The influencer marketing industry is projected to hit $2.38 billion this year. What started as a wave of indie brands turning to Instagram influencers to gain visibility for their previously unknown products has transformed into Fortune 500 companies vying for the influencer embrace of their lotion/water bottles/bed frames/smart home devices, too. And for good reason — who among us hasn’t been moved to buy a face serum here or a chunky earring there at the recommendation of a trusted Instagram expert? For content creators, their commodity is their influence — and that doesn’t (and shouldn’t) come cheap. From sponsored content to ads to paid appearances — it’s nothing short of a business. So we’re pulling back the curtain on the curated world of influence and how the deals get made.
Last time, we talked to a fashion influencer who began her career as a fashion writer before making the leap to full-time influencing. And now we’re chatting with Dr. Lisa Lippman, DVM, the lead veterinarian at Fuzzy Pet Health in New York City, who, in addition to her vet practice, co-hosts the podcast Pets & Punchlines and helms a very dog-filled Instagram. Below, we talked to Lippman about #sponcon, her favorite pet Instas to follow, and how she juggles being an influencer with her day job as a vet.
Refinery29: How did you go from vet to having an Instagram following?
Dr. Lisa Lippman: I started my Instagram page about four years ago for fun and as a place to help educate pet parents about all the things I get asked. Then, about three years ago, I happened to have a patient who went really viral — Samson, the biggest cat in New York City. His @catstradamus account had tens of thousands of followers at the time, and tons of people and media would ask questions about how big he was, how his health was, etc. Since I’m his veterinarian, his owner had me jump in to answer those questions, and we sort of grew together from there.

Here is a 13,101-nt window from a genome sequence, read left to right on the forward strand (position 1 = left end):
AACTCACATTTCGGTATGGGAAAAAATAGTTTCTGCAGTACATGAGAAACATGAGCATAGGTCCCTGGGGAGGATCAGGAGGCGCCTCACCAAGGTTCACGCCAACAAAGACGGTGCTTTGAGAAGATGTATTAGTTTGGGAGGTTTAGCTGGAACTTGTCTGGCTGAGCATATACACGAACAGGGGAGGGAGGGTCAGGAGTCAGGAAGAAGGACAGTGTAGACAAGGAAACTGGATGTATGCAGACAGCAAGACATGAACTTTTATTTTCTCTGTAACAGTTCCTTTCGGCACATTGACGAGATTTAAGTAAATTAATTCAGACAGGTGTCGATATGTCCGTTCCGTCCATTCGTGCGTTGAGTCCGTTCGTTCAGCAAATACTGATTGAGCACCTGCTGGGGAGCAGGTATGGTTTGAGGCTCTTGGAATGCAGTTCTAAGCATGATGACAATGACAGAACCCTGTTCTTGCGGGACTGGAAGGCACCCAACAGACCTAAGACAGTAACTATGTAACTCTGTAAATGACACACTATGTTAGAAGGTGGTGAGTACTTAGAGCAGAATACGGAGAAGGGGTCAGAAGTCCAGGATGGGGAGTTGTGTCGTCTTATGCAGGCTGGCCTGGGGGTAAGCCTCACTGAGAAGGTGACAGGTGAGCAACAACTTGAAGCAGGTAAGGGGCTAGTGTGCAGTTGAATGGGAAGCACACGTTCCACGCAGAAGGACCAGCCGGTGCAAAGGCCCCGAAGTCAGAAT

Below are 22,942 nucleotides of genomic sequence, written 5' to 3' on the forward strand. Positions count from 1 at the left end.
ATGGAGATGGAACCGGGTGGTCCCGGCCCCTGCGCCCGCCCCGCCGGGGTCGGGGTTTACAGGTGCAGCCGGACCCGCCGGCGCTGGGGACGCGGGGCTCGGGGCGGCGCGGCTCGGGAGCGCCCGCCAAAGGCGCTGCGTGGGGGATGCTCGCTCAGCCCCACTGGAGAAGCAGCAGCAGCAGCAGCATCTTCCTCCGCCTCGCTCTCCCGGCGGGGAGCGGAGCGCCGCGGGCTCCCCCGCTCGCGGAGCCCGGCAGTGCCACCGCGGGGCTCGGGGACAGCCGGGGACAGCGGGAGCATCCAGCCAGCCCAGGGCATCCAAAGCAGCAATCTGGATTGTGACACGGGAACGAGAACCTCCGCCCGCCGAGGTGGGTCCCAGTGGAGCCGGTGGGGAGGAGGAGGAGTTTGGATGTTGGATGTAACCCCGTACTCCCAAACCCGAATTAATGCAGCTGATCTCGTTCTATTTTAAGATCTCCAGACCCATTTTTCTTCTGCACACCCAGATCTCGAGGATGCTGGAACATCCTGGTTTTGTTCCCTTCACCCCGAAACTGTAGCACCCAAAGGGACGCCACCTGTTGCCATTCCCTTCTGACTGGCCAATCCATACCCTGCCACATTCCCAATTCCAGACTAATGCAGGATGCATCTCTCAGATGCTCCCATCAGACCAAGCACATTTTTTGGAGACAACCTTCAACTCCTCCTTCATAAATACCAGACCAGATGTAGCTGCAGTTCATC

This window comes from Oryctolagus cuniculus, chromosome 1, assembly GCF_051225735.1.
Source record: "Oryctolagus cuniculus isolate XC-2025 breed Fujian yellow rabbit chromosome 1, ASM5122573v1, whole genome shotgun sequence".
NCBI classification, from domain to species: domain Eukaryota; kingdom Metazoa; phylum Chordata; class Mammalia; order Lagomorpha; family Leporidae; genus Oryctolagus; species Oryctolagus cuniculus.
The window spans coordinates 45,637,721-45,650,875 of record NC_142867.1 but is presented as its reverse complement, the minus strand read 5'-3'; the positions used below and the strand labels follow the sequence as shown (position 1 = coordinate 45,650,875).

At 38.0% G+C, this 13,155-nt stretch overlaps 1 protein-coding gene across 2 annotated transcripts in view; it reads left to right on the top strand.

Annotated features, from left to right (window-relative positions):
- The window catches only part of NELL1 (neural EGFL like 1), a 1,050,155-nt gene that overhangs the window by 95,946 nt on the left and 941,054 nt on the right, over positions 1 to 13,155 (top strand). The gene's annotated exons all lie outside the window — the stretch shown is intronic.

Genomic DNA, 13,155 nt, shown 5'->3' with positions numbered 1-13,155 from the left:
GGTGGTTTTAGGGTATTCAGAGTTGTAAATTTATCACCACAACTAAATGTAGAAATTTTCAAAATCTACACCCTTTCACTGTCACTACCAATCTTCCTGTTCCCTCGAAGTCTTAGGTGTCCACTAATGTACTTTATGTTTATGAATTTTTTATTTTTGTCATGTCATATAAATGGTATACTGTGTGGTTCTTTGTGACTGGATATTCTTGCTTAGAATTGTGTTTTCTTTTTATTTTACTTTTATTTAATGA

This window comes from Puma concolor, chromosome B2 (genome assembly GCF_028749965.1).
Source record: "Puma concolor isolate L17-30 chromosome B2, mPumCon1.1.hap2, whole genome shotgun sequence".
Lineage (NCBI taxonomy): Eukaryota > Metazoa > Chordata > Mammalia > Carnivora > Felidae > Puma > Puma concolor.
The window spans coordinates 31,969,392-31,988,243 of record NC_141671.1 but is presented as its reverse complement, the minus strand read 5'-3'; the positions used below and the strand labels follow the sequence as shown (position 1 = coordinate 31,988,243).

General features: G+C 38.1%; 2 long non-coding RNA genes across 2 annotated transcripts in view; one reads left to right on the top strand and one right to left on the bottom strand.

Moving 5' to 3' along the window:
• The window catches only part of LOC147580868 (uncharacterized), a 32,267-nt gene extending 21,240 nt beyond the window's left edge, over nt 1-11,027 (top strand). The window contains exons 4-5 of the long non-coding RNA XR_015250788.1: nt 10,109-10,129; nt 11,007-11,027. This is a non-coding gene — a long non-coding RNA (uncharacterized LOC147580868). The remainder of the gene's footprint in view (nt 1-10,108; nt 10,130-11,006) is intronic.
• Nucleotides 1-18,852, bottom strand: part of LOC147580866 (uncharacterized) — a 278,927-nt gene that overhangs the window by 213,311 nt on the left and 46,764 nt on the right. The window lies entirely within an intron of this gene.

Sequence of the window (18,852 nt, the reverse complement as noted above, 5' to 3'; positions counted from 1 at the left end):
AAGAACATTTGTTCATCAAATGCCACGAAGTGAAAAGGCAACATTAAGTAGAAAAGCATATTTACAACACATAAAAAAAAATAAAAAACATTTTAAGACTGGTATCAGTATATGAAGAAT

How do you choose which brands you want to work with?
I only ever collaborate with brands that I trust. About half of the time I’m the one who approaches the companies that I love. I reach out, explain who I am and what I’m about, and let them know how much I love their product and how I’d love to share the news with my followers and patients. Other times, brands will reach out to me to request a collaboration. They send me samples, and if I fall in love with their product and their company, I’ll help spread the word!
What percentage of your income comes from Instagram versus your day job as a vet?
I wouldn’t have Instagram if I weren’t a vet, so it’s sort of a chicken-and-egg question. My passion is my patients, and my primary job is being a vet for Fuzzy Pet Health.
Do you identify as an influencer?
That’s a good question. I love being active on social media, both because of the awesome people and pets that I get to interact with, but I’m also very conscious of the responsibility that comes with having a platform, no matter the size. Social media is a tool, and I’m so happy that I get to use it to help people better care for their animal friends. I don’t know that I’m an influencer, but I certainly hope I’m a positive influence!
What are your favorite accounts to follow?
So many! Too many to list. But they fall into a few basic categories. For “pupfluencers,” I love @ellabeanthedog, @petinsider @brussels.sprout, @ashhess, and @girlwithnojob. For pet health, I’m totally into @fuzzypethealth, @drsuecancervet, and @thedermvet. For dog training, I love @allthingspups, @thezendogla, and @schoolforthedogs. I’m also really interested in fashion and makeup, so I follow @michaelapodo, @andreeacristina, and @weworewhat.
How has Instagram helped your business?
Instagram has helped me be a better vet. Normally, veterinarians are able to share their expertise on a daily basis, but only ever with their clients. Instagram provides me with a platform to share what I’ve learned both in school and through experience with hundreds of thousands of people from all across the world. What could be better than that? Instagram also really helped promote Fuzzy Pet Health, which was brand new to New York City, so we could help as many animals as possible. I love helping animals, and Instagram and social media have helped me do that on a much larger scale than I ever thought possible.
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